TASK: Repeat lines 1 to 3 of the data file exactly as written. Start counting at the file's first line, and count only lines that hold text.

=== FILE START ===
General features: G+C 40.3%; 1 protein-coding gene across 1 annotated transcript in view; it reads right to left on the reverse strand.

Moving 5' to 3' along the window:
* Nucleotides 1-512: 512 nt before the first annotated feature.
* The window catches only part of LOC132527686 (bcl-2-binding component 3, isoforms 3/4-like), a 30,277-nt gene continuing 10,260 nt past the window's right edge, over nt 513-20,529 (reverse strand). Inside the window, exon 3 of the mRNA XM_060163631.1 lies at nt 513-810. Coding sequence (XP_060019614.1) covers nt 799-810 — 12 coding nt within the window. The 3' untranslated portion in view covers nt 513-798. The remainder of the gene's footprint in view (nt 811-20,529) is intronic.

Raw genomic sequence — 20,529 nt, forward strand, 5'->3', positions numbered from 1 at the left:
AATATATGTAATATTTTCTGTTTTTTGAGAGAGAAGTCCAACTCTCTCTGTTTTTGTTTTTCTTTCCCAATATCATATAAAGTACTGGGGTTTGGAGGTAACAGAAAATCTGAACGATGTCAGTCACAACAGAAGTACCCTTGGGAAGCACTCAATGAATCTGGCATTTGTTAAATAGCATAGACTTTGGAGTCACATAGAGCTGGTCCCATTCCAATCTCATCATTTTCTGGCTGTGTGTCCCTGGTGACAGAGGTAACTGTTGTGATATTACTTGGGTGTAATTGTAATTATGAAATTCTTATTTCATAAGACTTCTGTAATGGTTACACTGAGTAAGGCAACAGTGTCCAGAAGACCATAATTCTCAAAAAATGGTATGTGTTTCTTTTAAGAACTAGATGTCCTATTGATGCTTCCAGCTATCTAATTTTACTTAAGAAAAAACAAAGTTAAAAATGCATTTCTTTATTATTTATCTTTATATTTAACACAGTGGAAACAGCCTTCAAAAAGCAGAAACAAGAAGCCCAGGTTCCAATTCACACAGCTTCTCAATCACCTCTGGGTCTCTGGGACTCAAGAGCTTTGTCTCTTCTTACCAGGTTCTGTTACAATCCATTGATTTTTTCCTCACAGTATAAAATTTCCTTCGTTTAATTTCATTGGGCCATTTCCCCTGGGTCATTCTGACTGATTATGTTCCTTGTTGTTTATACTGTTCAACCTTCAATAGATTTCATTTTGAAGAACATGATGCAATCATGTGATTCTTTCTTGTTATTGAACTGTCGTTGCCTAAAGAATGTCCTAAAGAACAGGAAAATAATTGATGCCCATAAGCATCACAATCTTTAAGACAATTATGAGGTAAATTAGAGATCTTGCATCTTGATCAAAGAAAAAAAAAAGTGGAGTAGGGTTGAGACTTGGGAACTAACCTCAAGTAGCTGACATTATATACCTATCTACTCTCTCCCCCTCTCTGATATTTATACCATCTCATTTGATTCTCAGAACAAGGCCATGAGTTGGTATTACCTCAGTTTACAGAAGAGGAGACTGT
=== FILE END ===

General features: G+C 40.3%; 1 protein-coding gene across 1 annotated transcript in view; it reads right to left on the reverse strand.

Moving 5' to 3' along the window:
* Nucleotides 1-512: 512 nt before the first annotated feature.